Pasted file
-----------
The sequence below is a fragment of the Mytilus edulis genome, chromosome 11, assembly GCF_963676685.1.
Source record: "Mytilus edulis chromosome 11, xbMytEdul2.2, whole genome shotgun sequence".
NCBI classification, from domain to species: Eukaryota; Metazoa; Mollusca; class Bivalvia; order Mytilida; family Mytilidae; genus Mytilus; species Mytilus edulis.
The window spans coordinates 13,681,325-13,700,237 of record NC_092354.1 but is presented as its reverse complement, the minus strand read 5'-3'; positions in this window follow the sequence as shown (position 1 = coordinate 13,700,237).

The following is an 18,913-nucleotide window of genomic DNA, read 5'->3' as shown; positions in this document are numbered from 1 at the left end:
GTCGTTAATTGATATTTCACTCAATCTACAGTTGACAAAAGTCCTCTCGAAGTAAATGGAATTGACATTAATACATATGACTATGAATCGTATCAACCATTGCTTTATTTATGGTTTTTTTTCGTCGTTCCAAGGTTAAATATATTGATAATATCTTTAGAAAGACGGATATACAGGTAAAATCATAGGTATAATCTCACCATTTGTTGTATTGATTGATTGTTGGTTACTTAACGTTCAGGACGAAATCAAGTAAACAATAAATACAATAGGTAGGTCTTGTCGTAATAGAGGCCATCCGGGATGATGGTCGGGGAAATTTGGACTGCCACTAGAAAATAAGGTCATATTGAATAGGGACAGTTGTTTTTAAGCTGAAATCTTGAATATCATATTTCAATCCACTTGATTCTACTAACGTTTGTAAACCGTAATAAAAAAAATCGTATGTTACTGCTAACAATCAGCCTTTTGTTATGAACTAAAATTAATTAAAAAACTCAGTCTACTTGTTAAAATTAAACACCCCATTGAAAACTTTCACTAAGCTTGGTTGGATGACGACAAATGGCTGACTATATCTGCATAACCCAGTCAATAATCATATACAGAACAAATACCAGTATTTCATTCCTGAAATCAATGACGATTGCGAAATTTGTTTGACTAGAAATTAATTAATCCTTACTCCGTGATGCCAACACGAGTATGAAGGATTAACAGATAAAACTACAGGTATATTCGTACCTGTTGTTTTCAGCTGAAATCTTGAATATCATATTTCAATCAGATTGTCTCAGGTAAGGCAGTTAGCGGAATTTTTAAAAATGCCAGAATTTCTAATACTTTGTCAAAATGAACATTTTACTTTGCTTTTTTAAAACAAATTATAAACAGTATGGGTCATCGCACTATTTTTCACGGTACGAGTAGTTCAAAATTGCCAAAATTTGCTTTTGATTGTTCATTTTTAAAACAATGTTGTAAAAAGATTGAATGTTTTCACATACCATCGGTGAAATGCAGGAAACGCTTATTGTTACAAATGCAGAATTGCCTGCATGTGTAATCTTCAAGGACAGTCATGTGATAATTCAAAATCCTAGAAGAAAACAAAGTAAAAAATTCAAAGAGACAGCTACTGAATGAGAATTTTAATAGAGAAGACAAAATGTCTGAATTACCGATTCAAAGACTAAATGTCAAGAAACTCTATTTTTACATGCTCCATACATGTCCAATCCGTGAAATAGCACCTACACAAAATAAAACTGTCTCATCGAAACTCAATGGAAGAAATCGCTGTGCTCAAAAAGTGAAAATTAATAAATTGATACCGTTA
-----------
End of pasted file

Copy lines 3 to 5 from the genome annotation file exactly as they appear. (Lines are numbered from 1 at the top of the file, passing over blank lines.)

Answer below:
NCBI classification, from domain to species: Eukaryota; Metazoa; Mollusca; class Bivalvia; order Mytilida; family Mytilidae; genus Mytilus; species Mytilus edulis.
The window spans coordinates 13,681,325-13,700,237 of record NC_092354.1 but is presented as its reverse complement, the minus strand read 5'-3'; positions in this window follow the sequence as shown (position 1 = coordinate 13,700,237).

The following is an 18,913-nucleotide window of genomic DNA, read 5'->3' as shown; positions in this document are numbered from 1 at the left end: